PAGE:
Leah's Pony

This Depression Era story paints a realistic picture of the hard life of American farm families during the l930s. Leah decides to sell her beloved pony in order to raise enough money to help her family keep their farm. The day of the farm auction arrives - what will happen to all of Mama and Papa's prize possessions?

Interested in using this resource in your classroom? Check out the posters that go along with this book: Price, Economic Wants, Scarcity, Opportunity Cost, Supply & Demand.

Comprehension Questions

Why was Papa able to buy Leah a pony at the beginning of the book?

Papa had a very good (tall and straight) corn crop. We can infer that he probably produced a lot of bushels that year and got a corn price high enough to afford the pony.

Why did Leah's family have to sell their possessions?

Leah's papa had borrowed money from the bank to buy seeds, but the seeds had dried up and blown away. Now they had no crop to harvest and sell in order to pay back the bank. Even if the market price of corn was high, papa had no corn to sell! The bank was going to sell the family cattle, chickens, pickup truck, tractor, and other farm items to recoup the money it had loaned to Papa.

The bank was going to sell the family's possessions at a farm auction. What is an auction? How are prices determined in an auction?

In an auction, items are sold to the highest bidder. The item is supplied by the auctioneer; the item is demanded by the those bidding on it. Thus, in an auction, the price is determined by supply and demand.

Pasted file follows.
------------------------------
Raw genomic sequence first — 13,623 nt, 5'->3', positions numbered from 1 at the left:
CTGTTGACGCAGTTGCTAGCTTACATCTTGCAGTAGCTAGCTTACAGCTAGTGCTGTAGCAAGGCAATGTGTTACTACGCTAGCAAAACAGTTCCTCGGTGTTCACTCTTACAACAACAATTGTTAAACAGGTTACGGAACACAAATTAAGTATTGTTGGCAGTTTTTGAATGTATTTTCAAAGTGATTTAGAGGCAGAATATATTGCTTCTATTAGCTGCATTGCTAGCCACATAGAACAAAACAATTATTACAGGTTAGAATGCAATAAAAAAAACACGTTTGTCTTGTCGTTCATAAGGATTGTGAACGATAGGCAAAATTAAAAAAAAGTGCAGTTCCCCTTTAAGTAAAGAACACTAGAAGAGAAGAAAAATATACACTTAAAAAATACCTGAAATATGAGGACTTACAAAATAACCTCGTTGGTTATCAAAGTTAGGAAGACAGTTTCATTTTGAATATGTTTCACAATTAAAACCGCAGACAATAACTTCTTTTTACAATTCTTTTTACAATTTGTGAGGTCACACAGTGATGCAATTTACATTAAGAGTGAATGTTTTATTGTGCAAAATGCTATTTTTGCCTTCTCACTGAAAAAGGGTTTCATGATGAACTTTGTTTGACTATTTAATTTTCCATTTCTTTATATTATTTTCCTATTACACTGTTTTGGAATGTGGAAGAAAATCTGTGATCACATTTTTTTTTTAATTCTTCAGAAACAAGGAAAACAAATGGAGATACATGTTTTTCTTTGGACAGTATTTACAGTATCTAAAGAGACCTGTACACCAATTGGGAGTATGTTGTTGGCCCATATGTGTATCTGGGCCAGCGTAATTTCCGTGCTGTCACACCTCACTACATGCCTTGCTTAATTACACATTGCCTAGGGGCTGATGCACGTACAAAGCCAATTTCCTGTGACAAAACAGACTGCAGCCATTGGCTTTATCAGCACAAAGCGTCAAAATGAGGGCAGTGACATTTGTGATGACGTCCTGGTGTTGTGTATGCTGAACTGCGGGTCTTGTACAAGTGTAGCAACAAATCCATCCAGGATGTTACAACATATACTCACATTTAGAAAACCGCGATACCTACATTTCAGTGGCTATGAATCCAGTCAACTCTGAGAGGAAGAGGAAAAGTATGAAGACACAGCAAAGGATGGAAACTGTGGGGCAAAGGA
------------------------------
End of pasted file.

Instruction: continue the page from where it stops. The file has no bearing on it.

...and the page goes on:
How did Leah decide to help her family pay back the loan to keep from selling all the farm animals and equipment?

She sold her pony to Mr. B., the grocery store owner. She used the money she earned from the sale to bid on items in the auction.

What was Leah's opportunity cost when she decided to sell her pony?

Leah had a choice to sell or keep her pony. When she chose to sell the pony, her opportunity cost was giving up all the benefits of riding the prized possession she loved so much.

Explain how selling the tractor in order to keep the land would affect the family.

Selling the tractor (a valuable capital resource) at a high enough price would help pay the bank debt; however, Leah's father wouldn't be able to plant any more corn without a tractor. This might force the family to leave the farm.

Explain how Leah's neighbors helped her family save their possessions.

The neighbors held a penny auction. (See Author's Note in back of the book for information about a penny auction.) Rather than purchasing papa's possessions and keeping them for themselves, they bid very low at the auction, purchasing the items for very small amounts of money. After the auction was over, they gave the items back to Leah's family - absolutely free!

The penny auction helped Leah's family save their possessions? How did it affect the bank?

It hurt the bank because the bank was not paid back for the money it had loaned to Papa. Many banks failed during the Great Depression because many debtors were not able to pay back loans.

How was Leah rewarded for her efforts to save her family's farm?

Mr. B., the grocery store owner, gave her back the pony for helping to save her family's farm.

Author: Elizabeth Friedrich
Illustrator: Michael Garland
Published: 1999
Grade Level: K-3
Accelerated Reader Level/Points: .5
Publisher: Boyd Mills Press